Every decision we make in life has its pros and cons. So here are a few things to consider when deciding on your alternativegardeningmethod:
Weeds can’t grow
Most plant diseases are eliminated
Pests are less of a concern so pesticide usage goes down as well
Hydroponically grown food has been known to be more nutritional and taste better
Less water waste
Nutrients are more controlled therefore plants are more abundant & lush
Plants grow faster and have bigger yields
Plants can be placed closer together so less space is used comparatively to soil gardening
There are limited varieties of plants that can be hydroponically grown
Setup and system costs can be very expensive
Hydroponics requires more technical knowledge and training than soil cultivation
If the watering system fails, plants will dry out and die rapidly
Current Culture has a greatYouTube channelthat features how-to and informational videos that are very useful. Thevideo belowshows how the Current Culture System is assembled.
1 Current CultureUC6 System (pictured below on right) would fit great into a 10×10 – Sunglo1200C model(pictured on left) with room for a water reservoir and a few potted or hanging plants. The current culture system and the Sunglo greenhouse can both expand. So once you have mastered hydroponic growing and you want to add to your plant collection you are able to extend your Sunglo greenhouse and purchase more modules to advance your hydro system. There are no limits!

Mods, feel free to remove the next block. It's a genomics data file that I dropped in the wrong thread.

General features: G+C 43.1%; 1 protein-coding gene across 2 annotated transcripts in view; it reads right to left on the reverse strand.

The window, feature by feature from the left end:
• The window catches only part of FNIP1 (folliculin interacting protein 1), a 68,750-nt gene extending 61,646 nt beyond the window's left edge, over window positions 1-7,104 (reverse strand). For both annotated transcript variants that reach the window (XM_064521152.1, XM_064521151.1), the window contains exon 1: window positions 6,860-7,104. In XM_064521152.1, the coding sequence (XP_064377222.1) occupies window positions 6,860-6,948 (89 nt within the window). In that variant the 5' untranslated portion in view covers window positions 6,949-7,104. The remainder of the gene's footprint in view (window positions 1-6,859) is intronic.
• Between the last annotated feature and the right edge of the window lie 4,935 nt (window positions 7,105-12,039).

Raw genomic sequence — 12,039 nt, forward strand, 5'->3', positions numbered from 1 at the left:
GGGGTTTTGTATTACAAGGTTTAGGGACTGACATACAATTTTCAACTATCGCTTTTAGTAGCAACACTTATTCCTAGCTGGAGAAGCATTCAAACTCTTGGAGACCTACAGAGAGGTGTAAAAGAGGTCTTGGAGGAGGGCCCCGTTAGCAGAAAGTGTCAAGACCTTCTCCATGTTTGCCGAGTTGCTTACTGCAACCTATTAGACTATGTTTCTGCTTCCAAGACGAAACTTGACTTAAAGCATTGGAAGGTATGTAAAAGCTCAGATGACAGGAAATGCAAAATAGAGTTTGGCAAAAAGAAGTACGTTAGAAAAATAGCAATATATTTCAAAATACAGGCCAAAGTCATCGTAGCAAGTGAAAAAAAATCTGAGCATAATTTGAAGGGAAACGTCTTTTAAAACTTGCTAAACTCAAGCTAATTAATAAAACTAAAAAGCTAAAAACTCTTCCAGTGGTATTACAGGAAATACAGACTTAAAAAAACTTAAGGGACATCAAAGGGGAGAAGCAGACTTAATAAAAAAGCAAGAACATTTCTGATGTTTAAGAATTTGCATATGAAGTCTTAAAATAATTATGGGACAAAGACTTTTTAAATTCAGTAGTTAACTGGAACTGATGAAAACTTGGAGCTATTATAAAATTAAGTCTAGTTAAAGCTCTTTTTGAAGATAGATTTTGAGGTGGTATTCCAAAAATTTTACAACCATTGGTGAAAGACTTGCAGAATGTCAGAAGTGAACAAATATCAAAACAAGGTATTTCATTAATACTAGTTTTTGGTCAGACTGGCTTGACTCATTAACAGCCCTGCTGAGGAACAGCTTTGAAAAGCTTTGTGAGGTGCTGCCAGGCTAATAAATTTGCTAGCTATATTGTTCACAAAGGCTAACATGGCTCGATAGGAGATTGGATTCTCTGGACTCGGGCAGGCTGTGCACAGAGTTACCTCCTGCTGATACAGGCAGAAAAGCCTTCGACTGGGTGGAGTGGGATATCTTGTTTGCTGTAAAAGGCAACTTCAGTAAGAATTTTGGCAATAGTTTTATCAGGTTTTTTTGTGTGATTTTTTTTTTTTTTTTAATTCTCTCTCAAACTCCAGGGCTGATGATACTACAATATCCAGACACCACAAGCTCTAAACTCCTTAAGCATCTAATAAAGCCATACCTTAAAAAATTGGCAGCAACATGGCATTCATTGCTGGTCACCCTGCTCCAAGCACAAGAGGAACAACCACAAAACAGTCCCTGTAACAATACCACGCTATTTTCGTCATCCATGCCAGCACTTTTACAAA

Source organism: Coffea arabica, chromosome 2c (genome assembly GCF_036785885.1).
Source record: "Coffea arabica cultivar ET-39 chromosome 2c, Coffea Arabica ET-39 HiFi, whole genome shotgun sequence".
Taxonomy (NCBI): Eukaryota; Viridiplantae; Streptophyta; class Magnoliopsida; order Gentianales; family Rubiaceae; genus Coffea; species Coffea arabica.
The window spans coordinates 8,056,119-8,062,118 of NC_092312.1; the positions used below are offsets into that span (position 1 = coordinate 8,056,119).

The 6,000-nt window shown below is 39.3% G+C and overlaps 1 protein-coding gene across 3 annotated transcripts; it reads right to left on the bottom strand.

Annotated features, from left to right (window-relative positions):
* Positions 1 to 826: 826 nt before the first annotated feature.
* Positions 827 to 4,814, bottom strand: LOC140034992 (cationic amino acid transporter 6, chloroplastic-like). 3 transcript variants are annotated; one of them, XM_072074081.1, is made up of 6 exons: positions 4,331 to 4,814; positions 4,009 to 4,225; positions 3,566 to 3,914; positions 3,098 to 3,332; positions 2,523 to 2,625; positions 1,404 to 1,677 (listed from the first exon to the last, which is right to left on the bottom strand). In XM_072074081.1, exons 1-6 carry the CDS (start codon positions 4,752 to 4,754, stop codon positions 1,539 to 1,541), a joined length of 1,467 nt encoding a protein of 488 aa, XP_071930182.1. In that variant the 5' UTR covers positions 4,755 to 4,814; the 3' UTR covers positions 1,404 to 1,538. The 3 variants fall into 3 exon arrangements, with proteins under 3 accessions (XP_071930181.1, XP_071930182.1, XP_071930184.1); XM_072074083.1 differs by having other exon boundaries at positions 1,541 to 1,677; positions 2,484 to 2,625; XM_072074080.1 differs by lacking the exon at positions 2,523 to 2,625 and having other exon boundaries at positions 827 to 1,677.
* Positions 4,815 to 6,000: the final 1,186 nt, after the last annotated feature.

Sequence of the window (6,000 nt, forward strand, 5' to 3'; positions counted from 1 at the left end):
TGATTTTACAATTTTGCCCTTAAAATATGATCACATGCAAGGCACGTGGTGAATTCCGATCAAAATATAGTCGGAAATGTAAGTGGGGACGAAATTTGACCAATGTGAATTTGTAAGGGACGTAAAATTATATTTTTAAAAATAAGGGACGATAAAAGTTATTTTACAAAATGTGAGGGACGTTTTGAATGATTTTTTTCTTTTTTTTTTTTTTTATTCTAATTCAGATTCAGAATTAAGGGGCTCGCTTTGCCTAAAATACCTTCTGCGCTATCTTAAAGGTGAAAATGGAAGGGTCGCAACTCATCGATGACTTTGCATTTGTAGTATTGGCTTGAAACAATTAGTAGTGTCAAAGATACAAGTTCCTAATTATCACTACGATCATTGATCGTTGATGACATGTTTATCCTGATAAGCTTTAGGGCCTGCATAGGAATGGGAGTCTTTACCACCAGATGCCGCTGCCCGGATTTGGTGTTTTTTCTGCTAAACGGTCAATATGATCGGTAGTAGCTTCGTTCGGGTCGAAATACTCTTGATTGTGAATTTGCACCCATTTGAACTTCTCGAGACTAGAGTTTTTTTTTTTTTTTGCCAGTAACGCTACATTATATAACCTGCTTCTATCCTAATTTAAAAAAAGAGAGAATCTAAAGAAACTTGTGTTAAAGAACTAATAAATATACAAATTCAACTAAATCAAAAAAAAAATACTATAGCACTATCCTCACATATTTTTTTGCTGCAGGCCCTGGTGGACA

Please call or e-mail Sunglo at 800-647-0606 or firstname.lastname@example.org for more information on Current Culture products or to receive a free hydro greenhouse estimate!
We really wanted to engage with our long time Sunglo owners and give our new greenhouse owners something to be excited about! ALL of the photo entries were beautiful and we had a lot of fun interacting with all of our contestants. Thank you for your entries and we hope you will all participate again next year!
After a long deliberation the Sunglo crew has chosen the winners:
** Congratulations! **
3rd Place: Ms. Sheisl-
To view the full photo album of this project click here.
2nd Place: Ms. Vanmeer-
To view the full photo album of this projectclick here.
1st Place: Ms. Madden/Jacobson-
To view the full photo album of this projectclick here.